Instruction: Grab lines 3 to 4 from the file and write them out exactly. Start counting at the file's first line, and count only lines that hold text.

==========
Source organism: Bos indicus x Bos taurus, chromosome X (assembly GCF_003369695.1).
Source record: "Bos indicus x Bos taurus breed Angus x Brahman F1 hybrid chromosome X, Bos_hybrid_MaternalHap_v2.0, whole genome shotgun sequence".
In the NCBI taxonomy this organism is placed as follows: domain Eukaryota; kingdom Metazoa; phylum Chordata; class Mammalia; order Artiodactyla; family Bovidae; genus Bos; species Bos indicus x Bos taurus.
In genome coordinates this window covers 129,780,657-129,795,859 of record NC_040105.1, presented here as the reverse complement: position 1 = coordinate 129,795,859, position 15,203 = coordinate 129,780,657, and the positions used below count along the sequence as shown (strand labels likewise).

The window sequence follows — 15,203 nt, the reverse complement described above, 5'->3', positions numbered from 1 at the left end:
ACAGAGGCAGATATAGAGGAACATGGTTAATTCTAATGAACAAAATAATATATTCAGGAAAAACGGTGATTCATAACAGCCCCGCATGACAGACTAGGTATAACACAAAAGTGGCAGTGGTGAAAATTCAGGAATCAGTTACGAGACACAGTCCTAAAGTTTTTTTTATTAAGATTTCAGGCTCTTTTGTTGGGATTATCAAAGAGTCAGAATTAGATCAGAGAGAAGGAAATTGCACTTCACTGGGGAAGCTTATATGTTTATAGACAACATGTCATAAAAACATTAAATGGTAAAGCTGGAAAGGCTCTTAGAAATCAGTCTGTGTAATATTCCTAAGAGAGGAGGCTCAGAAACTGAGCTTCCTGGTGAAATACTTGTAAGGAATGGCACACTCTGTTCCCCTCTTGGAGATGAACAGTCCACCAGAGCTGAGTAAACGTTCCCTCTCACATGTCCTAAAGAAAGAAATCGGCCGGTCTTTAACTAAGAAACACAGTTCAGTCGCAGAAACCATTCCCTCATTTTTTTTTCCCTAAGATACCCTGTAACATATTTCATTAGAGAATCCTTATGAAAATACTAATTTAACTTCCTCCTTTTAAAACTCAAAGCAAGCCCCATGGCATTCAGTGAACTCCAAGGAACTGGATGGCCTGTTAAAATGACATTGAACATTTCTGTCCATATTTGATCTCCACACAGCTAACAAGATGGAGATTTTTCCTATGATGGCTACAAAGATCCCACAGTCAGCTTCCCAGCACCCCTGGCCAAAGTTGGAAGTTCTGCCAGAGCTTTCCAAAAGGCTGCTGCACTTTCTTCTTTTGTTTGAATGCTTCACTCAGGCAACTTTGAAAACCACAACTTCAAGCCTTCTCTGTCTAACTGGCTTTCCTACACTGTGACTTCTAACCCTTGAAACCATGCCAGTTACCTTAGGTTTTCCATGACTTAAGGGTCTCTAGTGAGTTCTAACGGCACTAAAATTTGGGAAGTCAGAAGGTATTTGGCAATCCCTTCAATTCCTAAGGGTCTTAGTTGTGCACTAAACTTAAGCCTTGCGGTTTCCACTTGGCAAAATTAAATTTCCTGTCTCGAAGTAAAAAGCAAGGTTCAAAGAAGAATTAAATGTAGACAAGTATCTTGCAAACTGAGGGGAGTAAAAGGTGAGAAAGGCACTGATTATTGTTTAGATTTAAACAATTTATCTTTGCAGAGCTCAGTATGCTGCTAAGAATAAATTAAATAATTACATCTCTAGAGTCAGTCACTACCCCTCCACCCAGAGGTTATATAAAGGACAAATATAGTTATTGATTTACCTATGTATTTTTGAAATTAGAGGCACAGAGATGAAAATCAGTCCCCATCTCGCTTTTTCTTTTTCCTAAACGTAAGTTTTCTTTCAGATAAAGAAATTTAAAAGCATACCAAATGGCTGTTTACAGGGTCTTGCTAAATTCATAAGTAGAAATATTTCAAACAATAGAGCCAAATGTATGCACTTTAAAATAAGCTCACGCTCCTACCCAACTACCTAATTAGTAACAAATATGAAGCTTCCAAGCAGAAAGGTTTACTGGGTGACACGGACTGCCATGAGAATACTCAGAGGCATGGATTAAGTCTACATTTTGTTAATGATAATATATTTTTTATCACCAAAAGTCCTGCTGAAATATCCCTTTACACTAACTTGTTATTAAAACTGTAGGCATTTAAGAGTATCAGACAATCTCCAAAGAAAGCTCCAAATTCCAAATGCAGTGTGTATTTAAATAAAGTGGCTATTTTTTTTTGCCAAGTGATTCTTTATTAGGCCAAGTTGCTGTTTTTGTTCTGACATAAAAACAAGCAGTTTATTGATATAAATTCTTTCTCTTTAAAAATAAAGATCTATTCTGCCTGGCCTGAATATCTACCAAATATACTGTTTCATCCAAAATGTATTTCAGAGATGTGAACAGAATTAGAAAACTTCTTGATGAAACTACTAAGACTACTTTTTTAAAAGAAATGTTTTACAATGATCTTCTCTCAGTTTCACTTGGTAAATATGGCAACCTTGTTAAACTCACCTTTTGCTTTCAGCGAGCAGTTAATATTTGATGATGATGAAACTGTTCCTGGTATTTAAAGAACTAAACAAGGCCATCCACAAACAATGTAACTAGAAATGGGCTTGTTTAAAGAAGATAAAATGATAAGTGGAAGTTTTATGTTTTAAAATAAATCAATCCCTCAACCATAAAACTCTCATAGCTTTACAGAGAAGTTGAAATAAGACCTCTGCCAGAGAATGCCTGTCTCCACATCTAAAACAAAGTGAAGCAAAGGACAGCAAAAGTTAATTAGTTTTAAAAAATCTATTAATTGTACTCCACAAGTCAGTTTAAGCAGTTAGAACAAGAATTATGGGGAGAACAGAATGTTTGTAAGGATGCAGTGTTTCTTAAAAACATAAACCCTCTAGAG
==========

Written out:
In the NCBI taxonomy this organism is placed as follows: domain Eukaryota; kingdom Metazoa; phylum Chordata; class Mammalia; order Artiodactyla; family Bovidae; genus Bos; species Bos indicus x Bos taurus.
In genome coordinates this window covers 129,780,657-129,795,859 of record NC_040105.1, presented here as the reverse complement: position 1 = coordinate 129,795,859, position 15,203 = coordinate 129,780,657, and the positions used below count along the sequence as shown (strand labels likewise).